Tag Archives: animals

Staying airborne: How bird wings are built for aerodynamic and efficient flight

Flight is a concept that has, until relatively recently in history, eluded humanity. However, birds have been successfully flying for approximately 130 million years, proving themselves to be a physical marvel of the natural world. And while our means of flight have historically been crude in design and performance, nature provides an elegant, efficient solution to get creatures off of the ground. Rüppell’s griffon vultures have been recorded flying as high as 37,000 ft, while some species of shorebirds have been recorded flying as far as from Alaska to New Zealand over eight days without stopping. But how exactly do birds seem to effortlessly overcome gravity so effectively? And perhaps more importantly, how might we apply these answers to improve manmade aircraft?

Morphology

Obviously, the exact aerodynamics and physical characteristics of birds will vary from species to species, but there are still underlying similarities that enable birds to fly. A bird’s wing consists of a shoulder, elbow, and wrist joint which establish the wing’s basic shape and allow a range of motion. Covering the wing are structures called primary, secondary, and coverts, which are all groups of feathers that provide lift and stabilize flight. Feathers consist of flexible fibers attached to a center shaft, called the rachis. Overtime, the rachis will become damaged from fatigue and large instances of stress. As a result, birds will molt and regrow their feathers on a regular basis. 

A diagram of the structure of a bird wing
Picture by marcosbseguren on Wikimedia Commons

Generally, a bird’s body will be adapted to either gliding flight, in which the wings flap very infrequently, or active flight, in which the wings flap nearly constantly. For gliding birds, such as the ocean dwelling albatross, the wings will extend far away from the body, and prioritize both wing and feather surface area over flexibility. Additionally, these wings will have a thick leading edge, and will be much straighter. However for fast, agile birds, such as falcons, the opposite is true. Consequently, agility is sacrificed for energy efficiency. In both cases, the rachis will change shape and rigidity, becoming larger and stiffer for gliding flight and smaller and more flexible for agile flight.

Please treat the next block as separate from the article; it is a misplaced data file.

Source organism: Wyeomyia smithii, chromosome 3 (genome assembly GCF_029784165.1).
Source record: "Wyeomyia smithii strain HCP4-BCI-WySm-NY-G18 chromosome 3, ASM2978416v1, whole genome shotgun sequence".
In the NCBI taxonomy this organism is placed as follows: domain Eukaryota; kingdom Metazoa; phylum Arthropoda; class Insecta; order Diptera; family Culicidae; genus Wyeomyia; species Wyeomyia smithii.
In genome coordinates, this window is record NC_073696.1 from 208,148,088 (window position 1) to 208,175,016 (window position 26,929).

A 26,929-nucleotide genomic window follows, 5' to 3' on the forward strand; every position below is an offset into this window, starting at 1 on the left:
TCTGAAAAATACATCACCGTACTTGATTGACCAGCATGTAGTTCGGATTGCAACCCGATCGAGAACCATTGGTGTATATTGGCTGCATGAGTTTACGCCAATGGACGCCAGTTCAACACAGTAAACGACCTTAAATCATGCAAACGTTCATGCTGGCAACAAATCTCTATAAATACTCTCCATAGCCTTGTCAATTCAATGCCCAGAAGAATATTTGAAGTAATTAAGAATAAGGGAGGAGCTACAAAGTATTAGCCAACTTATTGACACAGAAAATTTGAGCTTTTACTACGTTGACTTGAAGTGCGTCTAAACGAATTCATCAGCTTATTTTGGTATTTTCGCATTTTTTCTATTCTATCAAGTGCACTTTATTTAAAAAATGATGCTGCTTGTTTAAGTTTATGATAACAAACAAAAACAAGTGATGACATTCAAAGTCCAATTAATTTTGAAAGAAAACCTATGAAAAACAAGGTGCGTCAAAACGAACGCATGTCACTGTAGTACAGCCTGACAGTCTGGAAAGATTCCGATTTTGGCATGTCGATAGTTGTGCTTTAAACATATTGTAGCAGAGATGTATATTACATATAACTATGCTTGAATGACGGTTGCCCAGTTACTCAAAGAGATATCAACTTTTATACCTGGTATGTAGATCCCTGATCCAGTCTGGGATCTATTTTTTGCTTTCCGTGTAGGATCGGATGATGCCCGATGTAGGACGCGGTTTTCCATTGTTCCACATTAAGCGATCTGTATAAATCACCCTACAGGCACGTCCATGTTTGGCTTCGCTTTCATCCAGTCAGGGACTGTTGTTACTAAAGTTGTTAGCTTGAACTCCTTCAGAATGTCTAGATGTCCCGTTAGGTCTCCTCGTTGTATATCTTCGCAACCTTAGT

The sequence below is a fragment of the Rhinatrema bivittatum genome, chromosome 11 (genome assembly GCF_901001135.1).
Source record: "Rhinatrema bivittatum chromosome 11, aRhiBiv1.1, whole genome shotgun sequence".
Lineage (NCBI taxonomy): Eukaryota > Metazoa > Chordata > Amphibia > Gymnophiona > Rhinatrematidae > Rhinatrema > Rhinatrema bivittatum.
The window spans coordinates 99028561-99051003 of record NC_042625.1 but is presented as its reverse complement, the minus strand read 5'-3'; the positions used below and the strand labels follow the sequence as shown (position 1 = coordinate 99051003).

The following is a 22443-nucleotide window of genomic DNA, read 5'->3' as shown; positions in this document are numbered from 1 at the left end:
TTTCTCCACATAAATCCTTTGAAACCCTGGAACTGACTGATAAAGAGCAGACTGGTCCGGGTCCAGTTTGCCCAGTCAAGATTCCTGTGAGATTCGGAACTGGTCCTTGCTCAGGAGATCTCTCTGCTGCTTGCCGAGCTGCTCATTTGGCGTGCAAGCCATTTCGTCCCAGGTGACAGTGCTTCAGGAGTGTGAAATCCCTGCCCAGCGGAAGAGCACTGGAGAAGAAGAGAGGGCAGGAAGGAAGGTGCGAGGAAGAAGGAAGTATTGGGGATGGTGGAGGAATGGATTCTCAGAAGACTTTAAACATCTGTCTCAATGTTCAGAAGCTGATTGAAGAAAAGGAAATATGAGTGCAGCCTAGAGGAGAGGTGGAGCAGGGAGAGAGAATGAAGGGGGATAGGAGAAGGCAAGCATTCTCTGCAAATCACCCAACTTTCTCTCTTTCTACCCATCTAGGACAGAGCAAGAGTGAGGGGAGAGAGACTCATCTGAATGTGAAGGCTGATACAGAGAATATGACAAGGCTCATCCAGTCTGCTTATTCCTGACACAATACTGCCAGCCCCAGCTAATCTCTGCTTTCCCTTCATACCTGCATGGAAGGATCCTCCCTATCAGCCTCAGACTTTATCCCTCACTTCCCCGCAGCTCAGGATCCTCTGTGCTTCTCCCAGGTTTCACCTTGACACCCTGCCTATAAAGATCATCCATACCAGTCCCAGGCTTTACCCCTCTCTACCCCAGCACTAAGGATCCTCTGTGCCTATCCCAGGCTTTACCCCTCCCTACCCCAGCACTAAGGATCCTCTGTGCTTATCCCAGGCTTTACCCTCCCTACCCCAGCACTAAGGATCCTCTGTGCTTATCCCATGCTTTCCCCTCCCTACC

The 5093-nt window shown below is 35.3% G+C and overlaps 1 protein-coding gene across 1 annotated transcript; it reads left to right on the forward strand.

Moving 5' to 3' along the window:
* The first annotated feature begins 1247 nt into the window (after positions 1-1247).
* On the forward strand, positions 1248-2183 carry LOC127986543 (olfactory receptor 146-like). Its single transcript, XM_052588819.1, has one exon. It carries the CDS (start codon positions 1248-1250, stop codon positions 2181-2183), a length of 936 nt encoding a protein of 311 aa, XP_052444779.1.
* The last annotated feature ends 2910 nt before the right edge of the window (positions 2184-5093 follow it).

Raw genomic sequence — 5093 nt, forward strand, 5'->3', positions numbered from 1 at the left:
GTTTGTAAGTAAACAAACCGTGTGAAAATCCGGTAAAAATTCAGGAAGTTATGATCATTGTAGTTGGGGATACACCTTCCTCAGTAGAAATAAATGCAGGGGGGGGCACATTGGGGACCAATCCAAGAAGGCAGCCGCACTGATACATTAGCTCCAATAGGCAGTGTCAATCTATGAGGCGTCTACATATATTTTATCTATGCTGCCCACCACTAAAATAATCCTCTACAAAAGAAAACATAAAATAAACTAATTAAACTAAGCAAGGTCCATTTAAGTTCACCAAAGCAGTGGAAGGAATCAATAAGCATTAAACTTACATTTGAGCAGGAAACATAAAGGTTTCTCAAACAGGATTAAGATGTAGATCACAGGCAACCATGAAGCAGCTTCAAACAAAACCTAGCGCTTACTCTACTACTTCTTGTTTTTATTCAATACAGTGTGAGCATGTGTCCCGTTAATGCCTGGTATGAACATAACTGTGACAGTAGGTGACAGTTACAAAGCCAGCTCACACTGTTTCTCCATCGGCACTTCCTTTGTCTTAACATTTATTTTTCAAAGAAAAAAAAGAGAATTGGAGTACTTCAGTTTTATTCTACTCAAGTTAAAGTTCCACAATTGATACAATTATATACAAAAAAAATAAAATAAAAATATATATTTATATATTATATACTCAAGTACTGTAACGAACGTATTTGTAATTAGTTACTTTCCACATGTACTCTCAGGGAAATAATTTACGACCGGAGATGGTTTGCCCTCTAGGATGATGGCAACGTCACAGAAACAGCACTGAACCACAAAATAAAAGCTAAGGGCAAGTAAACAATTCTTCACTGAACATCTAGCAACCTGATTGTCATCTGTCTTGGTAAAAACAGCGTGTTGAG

Aerodynamics

One of the most unique aerodynamic characteristics of birds is that nearly all of their lift and thrust is exclusively generated by their wings, as opposed to aircraft that implement both wings and engines. This provides, among other things, near instantaneous control of both flight direction and speed. In other words, this gives birds an advantage when hunting, escaping from predators, and maneuvering through a landscape. 

To aid in the generation of thrust and lift during flight, birds will change their wing shape through a process called active morphing. During flight, the wing will be bent inwards and twisted up during the upstroke, and extended and straightened during the downstroke. As a result, this minimizes drag while maximizing thrust and, consequently, energy efficiency. This can aid in anything from traveling farther distances to hunting prey.

An osprey folding its wings in while catching a fish
Photo by Paul VanDerWerf on Wikimedia Commons

Applications

Initially, these principles may seem difficult to realistically utilize in aircraft. After all, we are limited by the materials available and the size that aircraft must reach. However, small steps could be taken to improve the energy efficiency and responsiveness of aircraft. For example, wing shape, material flexibility, surface finish, and moving joints could all be explored. In fact, research at MIT is currently being conducted on flexible wings made of scale-like modular structures. If experiments like this are successful, it could show that aircraft designs inspired by nature may be the future of the world of aeronautics.

Which is more stable, washing machines or birds? The answer might surprise you

What do birds and washing machines have in common? Shockingly, it’s not the ability to wash clothes. Rather, most birds and washing machines are great examples of vibration isolation systems.

Now that’s cool and all – but what is a vibration isolation system?

Better known as a mass-spring-damper system, vibration isolators are generally a mechanical or industrial mechanism that can reduce the amount of vibrational energy produced by a system. Vibration isolators are incredibly important; studies show “undesirable vibrations” can shorten a machine’s service life and even permanently damage the machine and those using it. Considering this, engineers are constantly improving upon current vibration control systems, and are now looking to birds for inspiration.

But why birds? Well, to understand this, let’s consider a bird as a simple mass-spring-damper system.

Avian vibration isolation system represented as mass-spring-damper-system
Simple approximation of avian vibration isolation system as mass-spring-damper system. Taken from the 2015 study: ‘The role of passive avian head stabilization in flapping flight.”

First, visualize vibrations as an oscillating force stemming from the bird’s body moving back-and-forth. Vibrational forces can be generated by the flapping of wings, unexpected gusts, and/or movement of legs. Now, if we continue up from the body to the neck, we can see where avian skeletal and muscular structure really begins to “show off its feathers.”